LAS VEGAS: The US military depends on drones. But amidst the justifiable excitement over the rise of the robots, it’s easy to overlook that today’s unmanned systems are not truly autonomous but rather require a lot of human guidance by remote control — and bad design often makes the human’s job needlessly awkward, to the point of causing crashes. Fixing that is the next big challenge for the unmanned industry.
“Too many screens with too much information, folks” — that’s the bottom line, said Col. John Dougherty, a Predator operations commander with the North Dakota National Guard, speaking at a workshop on the first day of 2012 conference of the Association for Unmanned Unmanned Vehicle Systems International (AUVSI) here in Vegas. “I am tired of all these black panels all over the place,” Dougherty went on, urging designers to “de-clutter for sanity.” But instead, he lamented, “they keep strapping the stuff on,” adding more and more sub-systems each with its own unique and user-unfriendly display.
“Human factors was not integrated into the original design of the Predator,” Dougherty said. “They were never given the time,” because what was originally a technology demonstration project proved so valuable it was rushed into widespread use. As a result, he said, the percentage of major mishaps caused by “human factors” is, ironically, higher for Predators than for manned aircraft.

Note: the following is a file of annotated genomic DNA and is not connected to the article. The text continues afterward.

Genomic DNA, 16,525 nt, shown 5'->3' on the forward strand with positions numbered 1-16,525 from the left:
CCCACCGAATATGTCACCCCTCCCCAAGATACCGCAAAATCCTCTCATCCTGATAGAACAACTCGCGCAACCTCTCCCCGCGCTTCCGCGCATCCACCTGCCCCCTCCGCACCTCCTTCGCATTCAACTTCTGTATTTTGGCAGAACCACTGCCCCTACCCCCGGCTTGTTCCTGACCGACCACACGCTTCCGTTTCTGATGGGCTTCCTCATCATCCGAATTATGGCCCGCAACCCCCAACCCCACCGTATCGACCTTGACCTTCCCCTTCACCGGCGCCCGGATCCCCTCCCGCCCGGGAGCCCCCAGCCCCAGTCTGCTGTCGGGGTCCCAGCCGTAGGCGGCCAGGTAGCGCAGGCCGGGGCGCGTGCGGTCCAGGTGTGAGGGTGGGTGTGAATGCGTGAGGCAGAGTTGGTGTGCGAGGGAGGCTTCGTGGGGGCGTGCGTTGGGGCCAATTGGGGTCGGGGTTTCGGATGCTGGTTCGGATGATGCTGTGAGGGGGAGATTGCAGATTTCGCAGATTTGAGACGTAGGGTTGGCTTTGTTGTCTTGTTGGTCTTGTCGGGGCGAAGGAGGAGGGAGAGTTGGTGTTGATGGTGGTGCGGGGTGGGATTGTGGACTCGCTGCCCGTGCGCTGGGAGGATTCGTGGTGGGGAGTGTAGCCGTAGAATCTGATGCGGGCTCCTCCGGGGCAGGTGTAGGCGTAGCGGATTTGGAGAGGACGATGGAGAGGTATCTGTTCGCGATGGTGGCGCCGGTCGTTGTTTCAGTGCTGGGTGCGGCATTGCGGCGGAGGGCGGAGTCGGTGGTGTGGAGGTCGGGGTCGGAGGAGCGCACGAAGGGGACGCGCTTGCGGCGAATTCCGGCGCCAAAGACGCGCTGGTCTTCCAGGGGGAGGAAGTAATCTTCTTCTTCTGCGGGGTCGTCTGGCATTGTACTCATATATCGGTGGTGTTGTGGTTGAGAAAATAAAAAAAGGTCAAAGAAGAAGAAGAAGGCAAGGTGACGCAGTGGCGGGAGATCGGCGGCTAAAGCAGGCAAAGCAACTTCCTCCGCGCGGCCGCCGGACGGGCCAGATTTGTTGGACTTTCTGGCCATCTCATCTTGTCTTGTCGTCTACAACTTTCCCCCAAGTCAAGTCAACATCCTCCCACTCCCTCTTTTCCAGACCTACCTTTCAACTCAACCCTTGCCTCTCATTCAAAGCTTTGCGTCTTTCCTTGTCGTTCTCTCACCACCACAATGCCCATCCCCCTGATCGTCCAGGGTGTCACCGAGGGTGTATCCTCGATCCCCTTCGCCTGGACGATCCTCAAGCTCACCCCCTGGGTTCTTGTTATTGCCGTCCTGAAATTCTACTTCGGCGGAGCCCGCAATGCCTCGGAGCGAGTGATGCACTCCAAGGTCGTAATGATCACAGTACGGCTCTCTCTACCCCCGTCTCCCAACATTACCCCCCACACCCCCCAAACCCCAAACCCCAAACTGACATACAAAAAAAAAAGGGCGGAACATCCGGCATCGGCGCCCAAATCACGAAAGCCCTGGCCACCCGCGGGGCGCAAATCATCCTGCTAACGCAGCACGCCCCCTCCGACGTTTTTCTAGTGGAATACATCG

It’s even harder to design a control system for troops operating unmanned systems in the field, instead of from a relatively pristine command center. Something as simple as having to look down at a handheld display can distract a foot soldier from the threats around him, and the light from the screen can give away his position at night, said Army Staff Sergeant Stanley Sweet, an unmanned ground vehicle trainer at Fort Benning and veteran of two tours in Iraq.
Often, Sweet went on, when engineers develop control systems, “they want to use a touchscreen, which looks neat — [but] the sand, the dirt, the mud, how is it going to affect the screen?” he asked. “How is it going to hold up? My experience is they don’t.” Controls meant for foot troops have to be physically rugged and conceptually uncomplicated, more like game controllers than like militarized iPads. Infantrymen have no time to navigate complex menus while wondering, “Oh, by the way am I going to get shot at,” said Sweet. “If the technology is slow, it will not be used.”